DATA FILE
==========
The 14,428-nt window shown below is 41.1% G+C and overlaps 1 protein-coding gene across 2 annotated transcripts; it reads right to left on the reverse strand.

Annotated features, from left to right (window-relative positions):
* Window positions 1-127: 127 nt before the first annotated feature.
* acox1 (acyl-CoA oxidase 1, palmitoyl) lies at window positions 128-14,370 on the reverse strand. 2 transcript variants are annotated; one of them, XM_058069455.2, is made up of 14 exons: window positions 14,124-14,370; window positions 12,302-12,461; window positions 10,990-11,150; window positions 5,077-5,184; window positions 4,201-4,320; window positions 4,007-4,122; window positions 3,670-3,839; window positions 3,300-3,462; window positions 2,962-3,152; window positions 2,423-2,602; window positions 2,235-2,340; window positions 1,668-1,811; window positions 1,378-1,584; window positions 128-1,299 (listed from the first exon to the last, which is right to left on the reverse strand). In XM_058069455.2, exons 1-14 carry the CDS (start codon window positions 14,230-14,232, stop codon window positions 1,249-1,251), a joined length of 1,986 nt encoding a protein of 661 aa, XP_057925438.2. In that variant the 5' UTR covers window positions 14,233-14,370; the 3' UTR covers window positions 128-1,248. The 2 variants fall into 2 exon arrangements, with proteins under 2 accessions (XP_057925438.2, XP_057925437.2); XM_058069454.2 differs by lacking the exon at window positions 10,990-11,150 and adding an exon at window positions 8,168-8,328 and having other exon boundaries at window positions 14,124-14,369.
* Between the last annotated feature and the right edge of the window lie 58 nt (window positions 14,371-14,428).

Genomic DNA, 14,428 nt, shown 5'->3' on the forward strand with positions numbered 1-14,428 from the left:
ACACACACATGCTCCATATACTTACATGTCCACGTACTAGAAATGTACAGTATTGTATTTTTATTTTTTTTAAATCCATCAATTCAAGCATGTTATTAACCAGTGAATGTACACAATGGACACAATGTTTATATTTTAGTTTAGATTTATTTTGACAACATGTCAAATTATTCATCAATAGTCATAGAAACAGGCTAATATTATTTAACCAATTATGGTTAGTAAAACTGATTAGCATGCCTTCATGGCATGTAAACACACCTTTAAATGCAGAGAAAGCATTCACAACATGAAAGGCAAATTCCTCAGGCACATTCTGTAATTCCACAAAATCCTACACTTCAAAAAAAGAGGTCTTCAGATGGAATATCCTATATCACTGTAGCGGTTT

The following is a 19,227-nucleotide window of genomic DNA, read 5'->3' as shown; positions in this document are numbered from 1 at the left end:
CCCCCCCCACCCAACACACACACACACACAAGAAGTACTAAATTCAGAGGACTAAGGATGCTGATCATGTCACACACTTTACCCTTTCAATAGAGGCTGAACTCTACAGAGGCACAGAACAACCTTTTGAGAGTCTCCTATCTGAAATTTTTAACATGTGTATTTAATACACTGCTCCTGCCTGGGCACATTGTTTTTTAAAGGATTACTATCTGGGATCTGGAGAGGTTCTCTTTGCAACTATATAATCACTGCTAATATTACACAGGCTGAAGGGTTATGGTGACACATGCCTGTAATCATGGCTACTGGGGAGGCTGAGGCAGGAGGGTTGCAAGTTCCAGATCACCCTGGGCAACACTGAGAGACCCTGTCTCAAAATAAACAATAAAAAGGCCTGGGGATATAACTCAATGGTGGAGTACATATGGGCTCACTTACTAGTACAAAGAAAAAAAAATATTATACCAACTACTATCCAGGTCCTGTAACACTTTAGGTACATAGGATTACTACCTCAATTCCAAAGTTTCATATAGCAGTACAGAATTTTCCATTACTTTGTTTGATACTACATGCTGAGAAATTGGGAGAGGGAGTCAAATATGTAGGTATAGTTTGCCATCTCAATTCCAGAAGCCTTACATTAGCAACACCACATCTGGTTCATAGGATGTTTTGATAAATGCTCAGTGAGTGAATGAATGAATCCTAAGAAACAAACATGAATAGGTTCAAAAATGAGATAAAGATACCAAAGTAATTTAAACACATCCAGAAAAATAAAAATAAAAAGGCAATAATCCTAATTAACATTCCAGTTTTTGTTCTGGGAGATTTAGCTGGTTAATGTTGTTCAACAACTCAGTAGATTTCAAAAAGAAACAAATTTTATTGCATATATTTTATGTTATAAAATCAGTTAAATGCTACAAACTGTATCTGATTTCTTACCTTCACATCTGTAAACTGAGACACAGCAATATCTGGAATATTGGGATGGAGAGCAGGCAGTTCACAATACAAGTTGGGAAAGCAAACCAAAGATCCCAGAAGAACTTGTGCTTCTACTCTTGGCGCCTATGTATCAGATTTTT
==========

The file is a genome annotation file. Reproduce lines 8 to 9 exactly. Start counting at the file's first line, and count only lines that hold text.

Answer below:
The following is a 19,227-nucleotide window of genomic DNA, read 5'->3' as shown; positions in this document are numbered from 1 at the left end:
CCCCCCCCACCCAACACACACACACACACAAGAAGTACTAAATTCAGAGGACTAAGGATGCTGATCATGTCACACACTTTACCCTTTCAATAGAGGCTGAACTCTACAGAGGCACAGAACAACCTTTTGAGAGTCTCCTATCTGAAATTTTTAACATGTGTATTTAATACACTGCTCCTGCCTGGGCACATTGTTTTTTAAAGGATTACTATCTGGGATCTGGAGAGGTTCTCTTTGCAACTATATAATCACTGCTAATATTACACAGGCTGAAGGGTTATGGTGACACATGCCTGTAATCATGGCTACTGGGGAGGCTGAGGCAGGAGGGTTGCAAGTTCCAGATCACCCTGGGCAACACTGAGAGACCCTGTCTCAAAATAAACAATAAAAAGGCCTGGGGATATAACTCAATGGTGGAGTACATATGGGCTCACTTACTAGTACAAAGAAAAAAAAATATTATACCAACTACTATCCAGGTCCTGTAACACTTTAGGTACATAGGATTACTACCTCAATTCCAAAGTTTCATATAGCAGTACAGAATTTTCCATTACTTTGTTTGATACTACATGCTGAGAAATTGGGAGAGGGAGTCAAATATGTAGGTATAGTTTGCCATCTCAATTCCAGAAGCCTTACATTAGCAACACCACATCTGGTTCATAGGATGTTTTGATAAATGCTCAGTGAGTGAATGAATGAATCCTAAGAAACAAACATGAATAGGTTCAAAAATGAGATAAAGATACCAAAGTAATTTAAACACATCCAGAAAAATAAAAATAAAAAGGCAATAATCCTAATTAACATTCCAGTTTTTGTTCTGGGAGATTTAGCTGGTTAATGTTGTTCAACAACTCAGTAGATTTCAAAAAGAAACAAATTTTATTGCATATATTTTATGTTATAAAATCAGTTAAATGCTACAAACTGTATCTGATTTCTTACCTTCACATCTGTAAACTGAGACACAGCAATATCTGGAATATTGGGATGGAGAGCAGGCAGTTCACAATACAAGTTGGGAAAGCAAACCAAAGATCCCAGAAGAACTTGTGCTTCTACTCTTGGCGCCTATGTATCAGATTTTT